The Texas House of Representatives gave the initial approval to a “constitutional carry” bill that would allow handguns to be carried, either openly or concealed, without a permit.
The bill would get rid of current state laws that require residents to obtain a license in order to carry a handgun. It was approved by the House in an 84-56 vote. Almost all of the chamber’s Republicans and seven Democrats voted in favor. The legislation will now move on to the state Senate.
If signed into law, House Bill 1927, would allow state residents 21 and older to carry a handgun without a permit as long as they are “not otherwise prohibited by state or federal law from possessing the firearm.”
The bill’s sponsor, Rep. Matt Schaefer, said that the bill “should be called common-sense carry.” He argues that Texas residents should not be prevented from defending themselves and their families due to the time and resources it takes to get a firearms license.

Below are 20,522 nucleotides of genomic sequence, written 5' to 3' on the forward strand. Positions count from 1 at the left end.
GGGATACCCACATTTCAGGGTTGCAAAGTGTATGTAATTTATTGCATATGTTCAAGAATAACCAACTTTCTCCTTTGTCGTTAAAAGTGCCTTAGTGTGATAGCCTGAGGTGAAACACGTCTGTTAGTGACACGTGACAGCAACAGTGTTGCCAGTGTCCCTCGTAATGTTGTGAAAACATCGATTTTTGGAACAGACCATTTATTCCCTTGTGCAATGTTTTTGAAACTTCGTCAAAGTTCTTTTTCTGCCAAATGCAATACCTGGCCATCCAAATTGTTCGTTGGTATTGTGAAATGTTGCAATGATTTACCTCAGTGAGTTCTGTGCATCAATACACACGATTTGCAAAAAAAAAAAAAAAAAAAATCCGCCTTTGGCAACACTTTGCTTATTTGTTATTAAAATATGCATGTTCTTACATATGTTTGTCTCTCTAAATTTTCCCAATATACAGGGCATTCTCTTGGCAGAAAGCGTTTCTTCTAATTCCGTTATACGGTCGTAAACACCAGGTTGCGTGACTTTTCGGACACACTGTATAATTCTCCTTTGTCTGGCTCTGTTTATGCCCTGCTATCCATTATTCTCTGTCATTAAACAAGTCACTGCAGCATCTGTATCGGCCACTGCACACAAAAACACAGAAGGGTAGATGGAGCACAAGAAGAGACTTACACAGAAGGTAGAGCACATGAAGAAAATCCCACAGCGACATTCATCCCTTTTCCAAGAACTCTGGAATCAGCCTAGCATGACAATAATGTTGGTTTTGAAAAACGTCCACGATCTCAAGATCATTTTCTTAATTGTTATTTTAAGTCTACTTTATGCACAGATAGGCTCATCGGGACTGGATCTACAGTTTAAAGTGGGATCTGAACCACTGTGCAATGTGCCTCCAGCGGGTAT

With the legislation, however, residents are still prohibited from carrying a handgun inside restricted places such as schools, sports venues, amusement parks, hospitals, and jails. Private business and property owners are also still allowed to deny access to people with handguns if they want to.
Democratic Speaker Pro Tempore Joe Moody tried to push an amendment that would kill the legislation. In rejecting the bill, Moody cited the mass shooting at a Walmart in El Paso in 2019 where 23 people were killed.
“After those shootings … there were roundtable discussions and stakeholder meetings and a lot of promises — and I was hopeful, members, even knowing the political realities, I was hopeful,” he said. “Members, I’m so tired of doing nothing … When are we going to do something?”